The Mirror Has Two Faces

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The Mirror Has Two Faces
Mirror has two faces poster.jpg
Theatrical release poster
Directed by Barbra Streisand
Produced by Barbra Streisand
Arnon Milchan
Screenplay by Richard LaGravenese
Story by Richard LaGravenese
Based on Le Miroir à deux faces
by André Cayatte
Gérard Oury
Starring
Music by Marvin Hamlisch
Cinematography Dante Spinotti
Andrzej Bartkowiak
Edited by Jeff Werner
Production
company
Phoenix Pictures
Arnon Milchan Productions
Barwood Films
Distributed by TriStar Pictures
Release date
  • November 15, 1996 (1996-11-15)
Running time
126 minutes
Country United States
Language English
Budget $42 million
Box office $91,610,201

The Mirror Has Two Faces is a 1996 American romantic comedy-drama film produced and directed by Barbra Streisand, who also stars. The screenplay by Richard LaGravenese is loosely based on the 1958 French film Le Miroir a deux faces written by André Cayatte and Gérard Oury, which focused on a homely woman who becomes a beauty, which creates problems in her marriage.

The film also stars Jeff Bridges, Pierce Brosnan, George Segal, Mimi Rogers, Brenda Vaccaro, and Lauren Bacall.

Streisand, Marvin Hamlisch, Robert John "Mutt" Lange, and Bryan Adams composed the film's theme song, "I Finally Found Someone". Streisand sang it on the soundtrack with Adams.

Plot[edit]

Rose Morgan (Streisand), a middle-aged English literature professor at Columbia University, shares a home with her vain, overbearing mother, Hannah (Bacall). While attending the wedding of her also-vain sister, Claire (Rogers), to Alex (Brosnan) - who were introduced during Claire's second marriage, when Rose and Alex were dating - she tells her best friend, Doris (Vaccaro) that she has reached the point in her life where she knows she'll never get married. But she also ruminates on how wonderful it might feel to have a partner who knows the things she likes, the things she's afraid of; who really knew her. Shortly after, Rose has to deflect a drunken and too-touchy Alex - revealing she still has complicated feelings for Alex - and collect her sister, who has been dancing and making out with some random wedding guest.

Gregory Larkin (Bridges) is a Columbia Mathematics teacher who can't seem to connect with students and also loses all his rational perspective as soon as he is aroused by an attractive woman. Just a few moments after beginning a talk about his new book on the "Twin Prime Conjecture", his ex-girlfriend Candace (Macpherson) arrives. She flusters him so much, subtly flirting from the audience, that he has a panic attack and is unable to continue. While recovering, Gregory begs his best friend, Henry (Segal), not to let him go home with Candace, but leaves with her the second she offers. Back at his place, she goes to leave right after they've had sex. She admits that she's still with her new boyfriend but wanted to bolster her ego because he was cheating on her. When she leaves Gregory in a state of frustration and rejection, he spends the rest of the night first ranting at sex-centered commercials on the TV, and later to a phone-sex worker he is prompted to call from one of those commercials. While complaining about how ads are all about sex, and that sex interferes with his desire to share his life with someone, she tells him to take out his own ad. He decides to place a personals ad that reads, "Columbia University professor (male) seeks woman interested in common goals and companionship. Must have Ph.D. and be over thirty-five. Physical appearance not important!"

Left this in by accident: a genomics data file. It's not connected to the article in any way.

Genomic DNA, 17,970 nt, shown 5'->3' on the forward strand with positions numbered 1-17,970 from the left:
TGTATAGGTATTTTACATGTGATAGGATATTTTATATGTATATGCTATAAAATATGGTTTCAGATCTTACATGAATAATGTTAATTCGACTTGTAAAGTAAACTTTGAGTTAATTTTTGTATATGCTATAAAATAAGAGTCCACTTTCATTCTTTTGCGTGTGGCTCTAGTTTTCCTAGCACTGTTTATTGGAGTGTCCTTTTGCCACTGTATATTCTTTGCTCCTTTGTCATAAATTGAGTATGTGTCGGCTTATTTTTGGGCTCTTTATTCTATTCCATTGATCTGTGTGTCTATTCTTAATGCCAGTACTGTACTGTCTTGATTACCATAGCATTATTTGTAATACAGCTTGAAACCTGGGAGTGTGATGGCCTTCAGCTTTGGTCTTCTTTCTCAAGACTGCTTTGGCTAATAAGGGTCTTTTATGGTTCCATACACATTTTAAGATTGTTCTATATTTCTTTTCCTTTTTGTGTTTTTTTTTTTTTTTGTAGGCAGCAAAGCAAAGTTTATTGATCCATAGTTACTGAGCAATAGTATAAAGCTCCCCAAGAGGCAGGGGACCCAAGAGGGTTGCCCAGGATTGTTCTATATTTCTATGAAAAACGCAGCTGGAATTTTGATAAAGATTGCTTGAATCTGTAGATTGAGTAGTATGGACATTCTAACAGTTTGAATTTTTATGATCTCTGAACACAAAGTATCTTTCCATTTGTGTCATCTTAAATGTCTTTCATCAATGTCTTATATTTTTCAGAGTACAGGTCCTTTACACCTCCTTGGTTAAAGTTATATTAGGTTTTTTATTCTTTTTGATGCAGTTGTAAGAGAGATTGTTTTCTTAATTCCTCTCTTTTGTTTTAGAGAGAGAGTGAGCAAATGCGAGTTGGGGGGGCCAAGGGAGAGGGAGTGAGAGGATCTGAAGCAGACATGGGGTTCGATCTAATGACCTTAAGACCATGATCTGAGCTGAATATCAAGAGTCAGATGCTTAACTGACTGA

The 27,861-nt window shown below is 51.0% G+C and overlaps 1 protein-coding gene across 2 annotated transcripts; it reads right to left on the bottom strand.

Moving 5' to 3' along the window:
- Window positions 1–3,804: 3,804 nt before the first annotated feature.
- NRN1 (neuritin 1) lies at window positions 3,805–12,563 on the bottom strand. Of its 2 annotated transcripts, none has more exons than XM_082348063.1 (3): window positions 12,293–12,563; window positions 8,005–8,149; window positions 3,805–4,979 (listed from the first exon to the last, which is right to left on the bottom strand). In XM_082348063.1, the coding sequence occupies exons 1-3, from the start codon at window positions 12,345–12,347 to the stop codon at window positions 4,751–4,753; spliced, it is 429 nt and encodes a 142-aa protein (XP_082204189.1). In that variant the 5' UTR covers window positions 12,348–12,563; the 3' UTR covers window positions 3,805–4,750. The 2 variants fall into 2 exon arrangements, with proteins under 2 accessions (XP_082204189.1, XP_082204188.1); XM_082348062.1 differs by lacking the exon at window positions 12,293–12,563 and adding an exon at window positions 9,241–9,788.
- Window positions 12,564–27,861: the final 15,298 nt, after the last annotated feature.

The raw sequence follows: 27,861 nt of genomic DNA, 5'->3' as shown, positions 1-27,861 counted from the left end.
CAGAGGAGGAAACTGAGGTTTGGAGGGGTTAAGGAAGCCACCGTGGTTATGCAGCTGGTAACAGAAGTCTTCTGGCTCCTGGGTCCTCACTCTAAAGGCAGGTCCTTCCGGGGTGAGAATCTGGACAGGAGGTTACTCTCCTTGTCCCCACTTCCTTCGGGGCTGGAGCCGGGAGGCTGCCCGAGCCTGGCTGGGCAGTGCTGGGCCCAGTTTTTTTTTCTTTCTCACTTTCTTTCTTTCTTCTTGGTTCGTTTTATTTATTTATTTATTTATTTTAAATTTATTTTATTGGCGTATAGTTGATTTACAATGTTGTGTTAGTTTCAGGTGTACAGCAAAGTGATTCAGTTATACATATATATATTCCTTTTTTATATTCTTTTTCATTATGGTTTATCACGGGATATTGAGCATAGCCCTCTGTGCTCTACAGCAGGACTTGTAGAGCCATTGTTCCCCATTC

During an exam in his class, he is sorting through the responses - into piles marked, "Rejects," "Too Pretty" and "Possibilities" - and finds a response that Claire sent on behalf of Rose, mentioning Rose also teaches at Columbia. After a brief phone call with Claire, Gregory attends a small segment of a lecture Rose is giving on love, sex and passion in literature. Because he leaves after only a few minutes, he misses the context for the oral presentation and presumes she shares his views of how sex interferes with true intellectual and emotional connection, when she is describing the idea of courtly love and how its popularity arose because stories of passion lead to madness, death and tragedy. That night he calls her, claiming he wants to talk about her teaching style, and after a series of mishaps, asks her out to dinner. On their second night out, Gregory explains to Rose that sex doesn't interest him, and shares his developing views on removing sex from relationships - presuming she largely agrees with him. At first she is confused, but when she gets the whole picture, she doesn't correct his assumptions. They begin a relationship that is akin to dating, but without any physical intimacy beyond an occasional hug.